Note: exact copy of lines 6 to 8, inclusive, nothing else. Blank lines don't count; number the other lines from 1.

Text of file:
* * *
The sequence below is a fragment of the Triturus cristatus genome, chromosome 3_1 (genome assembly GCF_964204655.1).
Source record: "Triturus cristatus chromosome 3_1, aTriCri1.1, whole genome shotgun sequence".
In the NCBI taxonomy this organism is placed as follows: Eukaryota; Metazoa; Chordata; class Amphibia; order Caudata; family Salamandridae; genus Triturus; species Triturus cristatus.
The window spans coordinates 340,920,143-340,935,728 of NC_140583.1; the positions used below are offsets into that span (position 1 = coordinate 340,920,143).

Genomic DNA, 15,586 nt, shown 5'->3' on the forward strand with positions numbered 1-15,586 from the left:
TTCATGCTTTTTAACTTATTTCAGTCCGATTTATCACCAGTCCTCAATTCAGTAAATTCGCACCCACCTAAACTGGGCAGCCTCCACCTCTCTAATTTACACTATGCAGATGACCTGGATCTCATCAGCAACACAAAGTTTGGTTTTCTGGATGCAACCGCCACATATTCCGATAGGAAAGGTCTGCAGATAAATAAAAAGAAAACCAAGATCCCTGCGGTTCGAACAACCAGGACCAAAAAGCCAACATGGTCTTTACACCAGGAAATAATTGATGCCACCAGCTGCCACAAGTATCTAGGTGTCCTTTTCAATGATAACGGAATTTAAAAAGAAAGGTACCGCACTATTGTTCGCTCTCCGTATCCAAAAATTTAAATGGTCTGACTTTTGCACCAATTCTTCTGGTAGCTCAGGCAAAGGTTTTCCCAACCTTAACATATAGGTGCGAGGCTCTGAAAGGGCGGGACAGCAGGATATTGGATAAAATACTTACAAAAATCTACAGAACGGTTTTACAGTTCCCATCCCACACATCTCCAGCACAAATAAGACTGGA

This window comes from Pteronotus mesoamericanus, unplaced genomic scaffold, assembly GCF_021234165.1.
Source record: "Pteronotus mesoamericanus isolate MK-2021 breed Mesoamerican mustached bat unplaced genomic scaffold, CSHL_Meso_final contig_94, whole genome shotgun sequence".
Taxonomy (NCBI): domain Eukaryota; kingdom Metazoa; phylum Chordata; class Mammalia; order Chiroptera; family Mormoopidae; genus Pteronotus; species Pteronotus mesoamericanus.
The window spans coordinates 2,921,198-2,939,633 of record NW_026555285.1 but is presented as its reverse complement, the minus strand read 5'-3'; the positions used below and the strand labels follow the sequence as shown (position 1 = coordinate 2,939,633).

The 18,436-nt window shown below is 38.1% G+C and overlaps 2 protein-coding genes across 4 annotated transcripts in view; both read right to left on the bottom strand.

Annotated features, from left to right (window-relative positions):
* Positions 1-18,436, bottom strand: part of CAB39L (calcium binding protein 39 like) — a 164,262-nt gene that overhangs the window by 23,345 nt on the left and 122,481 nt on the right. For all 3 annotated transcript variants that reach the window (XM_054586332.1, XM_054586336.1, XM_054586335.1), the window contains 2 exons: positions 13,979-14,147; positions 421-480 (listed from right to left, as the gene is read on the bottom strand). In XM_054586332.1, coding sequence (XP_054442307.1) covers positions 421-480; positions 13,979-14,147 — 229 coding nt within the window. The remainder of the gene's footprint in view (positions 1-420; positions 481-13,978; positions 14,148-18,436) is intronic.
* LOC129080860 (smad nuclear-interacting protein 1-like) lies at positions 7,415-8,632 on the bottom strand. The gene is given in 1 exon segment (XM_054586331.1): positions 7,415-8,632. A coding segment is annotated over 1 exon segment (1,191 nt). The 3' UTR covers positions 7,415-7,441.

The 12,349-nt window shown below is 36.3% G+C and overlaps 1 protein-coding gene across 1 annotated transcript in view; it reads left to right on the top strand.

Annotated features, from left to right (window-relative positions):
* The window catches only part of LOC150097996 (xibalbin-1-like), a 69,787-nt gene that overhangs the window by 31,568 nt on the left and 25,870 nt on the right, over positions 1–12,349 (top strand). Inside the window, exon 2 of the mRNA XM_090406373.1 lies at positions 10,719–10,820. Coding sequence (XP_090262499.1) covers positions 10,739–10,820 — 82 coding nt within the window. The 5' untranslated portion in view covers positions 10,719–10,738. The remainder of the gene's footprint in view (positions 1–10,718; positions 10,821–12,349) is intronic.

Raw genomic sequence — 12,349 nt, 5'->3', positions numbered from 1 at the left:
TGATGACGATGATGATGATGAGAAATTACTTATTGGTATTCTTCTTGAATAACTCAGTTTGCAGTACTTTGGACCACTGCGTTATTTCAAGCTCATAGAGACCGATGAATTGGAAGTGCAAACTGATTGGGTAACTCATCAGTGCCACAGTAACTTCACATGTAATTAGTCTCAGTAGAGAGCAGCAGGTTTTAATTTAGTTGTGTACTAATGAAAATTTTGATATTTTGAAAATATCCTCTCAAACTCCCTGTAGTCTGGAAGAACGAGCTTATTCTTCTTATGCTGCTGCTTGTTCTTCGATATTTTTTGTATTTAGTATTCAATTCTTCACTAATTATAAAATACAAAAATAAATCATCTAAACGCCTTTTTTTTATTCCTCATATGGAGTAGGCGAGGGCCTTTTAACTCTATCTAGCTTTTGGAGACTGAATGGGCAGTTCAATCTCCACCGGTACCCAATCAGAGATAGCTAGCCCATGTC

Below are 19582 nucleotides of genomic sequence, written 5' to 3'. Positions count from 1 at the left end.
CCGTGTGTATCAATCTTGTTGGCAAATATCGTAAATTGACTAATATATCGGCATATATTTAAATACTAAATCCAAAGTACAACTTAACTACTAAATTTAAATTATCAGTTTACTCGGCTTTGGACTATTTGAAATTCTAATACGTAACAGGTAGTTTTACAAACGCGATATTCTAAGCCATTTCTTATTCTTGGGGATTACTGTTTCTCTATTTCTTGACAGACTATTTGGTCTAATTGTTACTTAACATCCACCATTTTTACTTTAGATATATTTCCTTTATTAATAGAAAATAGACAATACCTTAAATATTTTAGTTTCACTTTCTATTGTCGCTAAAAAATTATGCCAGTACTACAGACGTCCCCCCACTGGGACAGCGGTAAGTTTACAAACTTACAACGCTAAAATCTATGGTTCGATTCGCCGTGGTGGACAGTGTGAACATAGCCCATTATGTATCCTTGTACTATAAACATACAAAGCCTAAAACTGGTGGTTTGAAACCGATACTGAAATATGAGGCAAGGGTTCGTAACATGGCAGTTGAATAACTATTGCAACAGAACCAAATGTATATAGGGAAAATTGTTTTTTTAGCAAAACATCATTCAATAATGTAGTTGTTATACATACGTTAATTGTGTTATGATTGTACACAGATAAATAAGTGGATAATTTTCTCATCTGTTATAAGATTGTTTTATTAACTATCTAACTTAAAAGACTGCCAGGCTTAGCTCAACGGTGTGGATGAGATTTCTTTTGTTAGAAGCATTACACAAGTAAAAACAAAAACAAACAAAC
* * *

TTCATGCTTTTTAACTTATTTCAGTCCGATTTATCACCAGTCCTCAATTCAGTAAATTCGCACCCACCTAAACTGGGCAGCCTCCACCTCTCTAATTTACACTATGCAGATGACCTGGATCTCATCAGCAACACAAAGTTTGGTTTTCTGGATGCAACCGCCACATATTCCGATAGGAAAGGTCTGCAGATAAATAAAAAGAAAACCAAGATCCCTGCGGTTCGAACAACCAGGACCAAAAAGCCAACATGGTCTTTACACCAGGAAATAATTGATGCCACCAGCTGCCACAAGTATCTAGGTGTCCTTTTCAATGATAACGGAATTTAAAAAGAAAGGTACCGCACTATTGTTCGCTCTCCGTATCCAAAAATTTAAATGGTCTGACTTTTGCACCAATTCTTCTGGTAGCTCAGGCAAAGGTTTTCCCAACCTTAACATATAGGTGCGAGGCTCTGAAAGGGCGGGACAGCAGGATATTGGATAAAATACTTACAAAAATCTACAGAACGGTTTTACAGTTCCCATCCCACACATCTCCAGCACAAATAAGACTGGA

This window comes from Pteronotus mesoamericanus, unplaced genomic scaffold, assembly GCF_021234165.1.
Source record: "Pteronotus mesoamericanus isolate MK-2021 breed Mesoamerican mustached bat unplaced genomic scaffold, CSHL_Meso_final contig_94, whole genome shotgun sequence".